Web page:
On Tuesday, Nov. 2 at 10 am ET, Lauren Saunders, associate director of the National Consumer Law Center will testify before the U.S. House Committee on Financial Services’ Task Force on Financial Technology during a hearing titled, “Buy Now, Pay More Later? Investigating Risks and Benefits of BNPL and Other Emerging Fintech Cash Flow Products.”
Saunders’ testimony focuses on concerns about buy-now-pay-later (BNPL), earned wage access, overdraft and cash advance apps, and peer-to-peer loans that fall outside of or evade consumer protection laws for credit and have potentially deceptive and abusive pricing models. She explains in her written testimony that while some new types of financing products may have a place in meeting consumers’ needs, other fintech liquidity products appear primarily to be designed to evade consumer protection laws:
“Shiny fintech garb does not remove the need for basic consumer protections to ensure that credit is affordable, responsible, transparent, and fair. We must keep a close eye on how products evolve, as products may not stay free or low-cost and the ultimate business model may not always be what it appears.”
“Buy-now-pay-later products, if affordable and truly free to the consumer, may help consumers manage larger purchases without the long-term debt and high costs of credit cards. But some BNPL products may have deceptive and abusive profit models built on the expectation of late fees from struggling consumers.”
“Earned wage access products are a form of payday loan – wage advances repaid on payday – and should be regulated as credit.” Saunders explained in her written testimony that free early wage access, if used sparingly, may help workers, but more study is needed.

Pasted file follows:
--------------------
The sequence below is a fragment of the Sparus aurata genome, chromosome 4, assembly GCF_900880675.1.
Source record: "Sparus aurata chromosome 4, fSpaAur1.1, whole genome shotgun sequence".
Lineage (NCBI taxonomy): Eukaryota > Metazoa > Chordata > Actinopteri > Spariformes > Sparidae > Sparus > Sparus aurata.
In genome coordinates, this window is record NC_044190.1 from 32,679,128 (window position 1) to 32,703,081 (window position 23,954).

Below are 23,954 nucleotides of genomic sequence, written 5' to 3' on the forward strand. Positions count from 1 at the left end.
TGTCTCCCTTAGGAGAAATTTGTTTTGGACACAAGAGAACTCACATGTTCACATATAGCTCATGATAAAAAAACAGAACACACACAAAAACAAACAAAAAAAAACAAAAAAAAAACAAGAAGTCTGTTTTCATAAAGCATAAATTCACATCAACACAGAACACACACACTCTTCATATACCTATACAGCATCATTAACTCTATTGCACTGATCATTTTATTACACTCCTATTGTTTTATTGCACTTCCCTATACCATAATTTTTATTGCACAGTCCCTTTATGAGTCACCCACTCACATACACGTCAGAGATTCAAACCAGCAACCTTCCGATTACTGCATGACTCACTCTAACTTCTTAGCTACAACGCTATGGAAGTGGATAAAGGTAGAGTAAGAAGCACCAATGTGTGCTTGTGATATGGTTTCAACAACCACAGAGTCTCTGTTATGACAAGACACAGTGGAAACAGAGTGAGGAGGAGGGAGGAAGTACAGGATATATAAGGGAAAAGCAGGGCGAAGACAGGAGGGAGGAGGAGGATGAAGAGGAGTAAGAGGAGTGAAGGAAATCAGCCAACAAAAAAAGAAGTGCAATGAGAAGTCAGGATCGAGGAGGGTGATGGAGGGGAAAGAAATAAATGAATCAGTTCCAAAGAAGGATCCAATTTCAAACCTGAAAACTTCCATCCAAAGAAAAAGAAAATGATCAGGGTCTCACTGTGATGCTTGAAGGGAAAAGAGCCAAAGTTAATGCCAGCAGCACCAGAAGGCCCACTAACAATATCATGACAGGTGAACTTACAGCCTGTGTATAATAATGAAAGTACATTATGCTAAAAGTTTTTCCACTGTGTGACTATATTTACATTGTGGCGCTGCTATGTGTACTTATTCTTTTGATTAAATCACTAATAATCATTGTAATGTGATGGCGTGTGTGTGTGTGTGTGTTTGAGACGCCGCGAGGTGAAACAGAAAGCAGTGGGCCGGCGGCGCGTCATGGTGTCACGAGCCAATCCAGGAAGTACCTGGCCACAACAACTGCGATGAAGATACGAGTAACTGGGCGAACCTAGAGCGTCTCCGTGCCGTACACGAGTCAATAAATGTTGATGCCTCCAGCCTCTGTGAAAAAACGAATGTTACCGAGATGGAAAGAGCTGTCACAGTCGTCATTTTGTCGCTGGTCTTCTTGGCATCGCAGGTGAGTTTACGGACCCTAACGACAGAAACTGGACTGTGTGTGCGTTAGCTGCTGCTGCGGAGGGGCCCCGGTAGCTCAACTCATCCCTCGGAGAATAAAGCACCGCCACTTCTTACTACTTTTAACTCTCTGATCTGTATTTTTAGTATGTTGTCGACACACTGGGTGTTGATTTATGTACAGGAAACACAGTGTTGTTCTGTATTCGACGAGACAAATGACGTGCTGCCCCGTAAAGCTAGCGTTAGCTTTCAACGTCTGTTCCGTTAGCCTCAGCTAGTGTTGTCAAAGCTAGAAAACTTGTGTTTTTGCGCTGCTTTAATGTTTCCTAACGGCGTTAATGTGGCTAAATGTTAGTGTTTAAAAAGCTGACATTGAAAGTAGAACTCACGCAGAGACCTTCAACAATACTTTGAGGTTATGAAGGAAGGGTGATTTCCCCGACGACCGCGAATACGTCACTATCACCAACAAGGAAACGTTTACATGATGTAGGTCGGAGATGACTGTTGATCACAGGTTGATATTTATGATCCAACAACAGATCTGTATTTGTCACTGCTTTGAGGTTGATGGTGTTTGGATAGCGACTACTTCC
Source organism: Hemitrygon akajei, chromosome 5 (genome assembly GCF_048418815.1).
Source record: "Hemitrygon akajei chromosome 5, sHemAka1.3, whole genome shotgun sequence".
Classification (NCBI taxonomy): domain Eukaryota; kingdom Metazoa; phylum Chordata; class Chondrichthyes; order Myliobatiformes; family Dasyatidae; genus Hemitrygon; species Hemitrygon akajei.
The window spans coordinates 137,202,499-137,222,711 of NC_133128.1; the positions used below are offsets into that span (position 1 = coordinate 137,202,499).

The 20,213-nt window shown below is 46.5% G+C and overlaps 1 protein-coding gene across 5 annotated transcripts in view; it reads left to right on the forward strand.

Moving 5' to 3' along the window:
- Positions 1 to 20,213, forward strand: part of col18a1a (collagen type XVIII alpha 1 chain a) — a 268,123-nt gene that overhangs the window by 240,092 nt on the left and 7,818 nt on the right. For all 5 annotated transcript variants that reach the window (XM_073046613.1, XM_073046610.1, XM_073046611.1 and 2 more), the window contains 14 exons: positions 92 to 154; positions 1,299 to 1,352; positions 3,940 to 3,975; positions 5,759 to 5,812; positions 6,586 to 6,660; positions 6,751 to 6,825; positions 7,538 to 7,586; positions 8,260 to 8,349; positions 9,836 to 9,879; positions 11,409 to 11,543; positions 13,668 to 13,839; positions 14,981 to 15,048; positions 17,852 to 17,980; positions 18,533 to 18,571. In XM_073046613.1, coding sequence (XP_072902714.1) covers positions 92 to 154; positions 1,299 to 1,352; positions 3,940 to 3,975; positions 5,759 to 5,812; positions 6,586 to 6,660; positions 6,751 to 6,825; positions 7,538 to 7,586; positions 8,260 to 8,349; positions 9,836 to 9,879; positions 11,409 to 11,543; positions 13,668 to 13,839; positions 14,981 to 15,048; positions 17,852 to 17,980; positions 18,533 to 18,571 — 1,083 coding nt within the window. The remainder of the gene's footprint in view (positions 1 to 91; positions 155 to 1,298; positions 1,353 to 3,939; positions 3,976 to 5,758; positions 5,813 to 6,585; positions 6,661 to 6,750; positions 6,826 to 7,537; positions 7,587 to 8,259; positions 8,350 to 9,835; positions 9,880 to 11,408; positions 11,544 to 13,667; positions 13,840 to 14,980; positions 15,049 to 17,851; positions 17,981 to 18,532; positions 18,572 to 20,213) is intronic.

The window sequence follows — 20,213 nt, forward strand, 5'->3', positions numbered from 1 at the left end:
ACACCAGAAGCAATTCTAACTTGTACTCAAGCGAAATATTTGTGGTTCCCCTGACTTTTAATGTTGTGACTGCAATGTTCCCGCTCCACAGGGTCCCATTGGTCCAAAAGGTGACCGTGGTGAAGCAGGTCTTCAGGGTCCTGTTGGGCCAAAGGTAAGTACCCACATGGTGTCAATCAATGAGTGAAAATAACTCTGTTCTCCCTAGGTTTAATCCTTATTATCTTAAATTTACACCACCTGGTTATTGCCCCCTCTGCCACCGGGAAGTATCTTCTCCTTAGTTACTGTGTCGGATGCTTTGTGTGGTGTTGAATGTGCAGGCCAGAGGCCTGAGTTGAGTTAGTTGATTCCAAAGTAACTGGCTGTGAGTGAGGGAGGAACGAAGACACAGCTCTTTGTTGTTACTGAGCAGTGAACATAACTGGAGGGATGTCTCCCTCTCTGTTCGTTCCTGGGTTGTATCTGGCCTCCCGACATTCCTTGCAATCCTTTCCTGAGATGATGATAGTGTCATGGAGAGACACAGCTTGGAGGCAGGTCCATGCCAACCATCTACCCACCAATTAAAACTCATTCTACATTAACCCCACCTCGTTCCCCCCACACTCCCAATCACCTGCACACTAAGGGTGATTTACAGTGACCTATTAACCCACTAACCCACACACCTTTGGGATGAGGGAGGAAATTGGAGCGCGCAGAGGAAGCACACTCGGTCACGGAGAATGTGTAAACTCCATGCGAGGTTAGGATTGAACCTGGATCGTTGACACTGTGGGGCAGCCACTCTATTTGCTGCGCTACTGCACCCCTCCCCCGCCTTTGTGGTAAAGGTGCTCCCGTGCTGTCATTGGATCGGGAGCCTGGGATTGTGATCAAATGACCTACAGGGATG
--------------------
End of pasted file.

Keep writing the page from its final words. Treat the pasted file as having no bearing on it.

“Regulators should not carve loopholes in lending laws for fee-based products, which can be more expensive than they appear and frequently lead to a cycle of reborrowing that does not ultimately provide useful liquidity. Instead of encouraging employees to spend next week’s pay today, employers should focus on savings programs; affordable small dollar installment loans; regular, predictable schedules; and paying a living wage.”
“Fake earned wage advance products that are offered directly to consumers have no direct connection to earned wages. These payday cash advances have most of the negative features and impacts of standard payday loans.”
“Overdraft and cash advance apps and loans that collect “tips” have an evasive and deceptive business model that attempts to disguise finance charges and to evade interest rate limits, including the Military Lending Act’s 36% cap, and other lending laws. The “tips” model is found in fake earned wage access products; in “fee-free” overdraft and cash advance loans on non-bank banking apps; and on “peer-to-peer” loan platforms. Tips added by default can result in annual percentage rates (APRs) that can reach 520% APR and create cycles of debt.
“Though purportedly voluntary, companies have continuously evolving ways of pressuring people into ‘tipping’ or making it difficult not to tip. Regulators will be playing whack-a-mole if they let this dangerous model continue.”
Saunders’ full testimony and recommendations are available here.